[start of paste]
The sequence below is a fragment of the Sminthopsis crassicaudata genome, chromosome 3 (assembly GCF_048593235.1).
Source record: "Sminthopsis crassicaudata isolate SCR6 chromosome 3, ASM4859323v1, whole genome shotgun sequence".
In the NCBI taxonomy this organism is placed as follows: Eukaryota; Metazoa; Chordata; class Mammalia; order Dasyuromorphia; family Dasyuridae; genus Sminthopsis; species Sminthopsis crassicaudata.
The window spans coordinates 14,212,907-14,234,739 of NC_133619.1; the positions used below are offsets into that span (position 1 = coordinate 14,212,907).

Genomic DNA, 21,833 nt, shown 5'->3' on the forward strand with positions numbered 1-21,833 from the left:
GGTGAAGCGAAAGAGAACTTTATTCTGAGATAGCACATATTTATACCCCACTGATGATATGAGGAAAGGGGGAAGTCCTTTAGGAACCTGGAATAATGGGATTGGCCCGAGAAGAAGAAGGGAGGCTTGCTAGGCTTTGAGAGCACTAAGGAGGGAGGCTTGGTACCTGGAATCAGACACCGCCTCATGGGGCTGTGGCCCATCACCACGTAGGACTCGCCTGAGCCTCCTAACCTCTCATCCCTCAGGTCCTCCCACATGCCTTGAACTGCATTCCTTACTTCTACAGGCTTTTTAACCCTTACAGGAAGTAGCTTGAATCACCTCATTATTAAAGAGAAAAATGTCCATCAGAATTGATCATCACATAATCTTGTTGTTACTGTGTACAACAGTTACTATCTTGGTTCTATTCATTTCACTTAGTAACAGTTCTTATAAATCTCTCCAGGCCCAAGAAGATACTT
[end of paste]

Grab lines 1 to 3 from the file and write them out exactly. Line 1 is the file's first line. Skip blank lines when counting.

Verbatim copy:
The sequence below is a fragment of the Sminthopsis crassicaudata genome, chromosome 3 (assembly GCF_048593235.1).
Source record: "Sminthopsis crassicaudata isolate SCR6 chromosome 3, ASM4859323v1, whole genome shotgun sequence".
In the NCBI taxonomy this organism is placed as follows: Eukaryota; Metazoa; Chordata; class Mammalia; order Dasyuromorphia; family Dasyuridae; genus Sminthopsis; species Sminthopsis crassicaudata.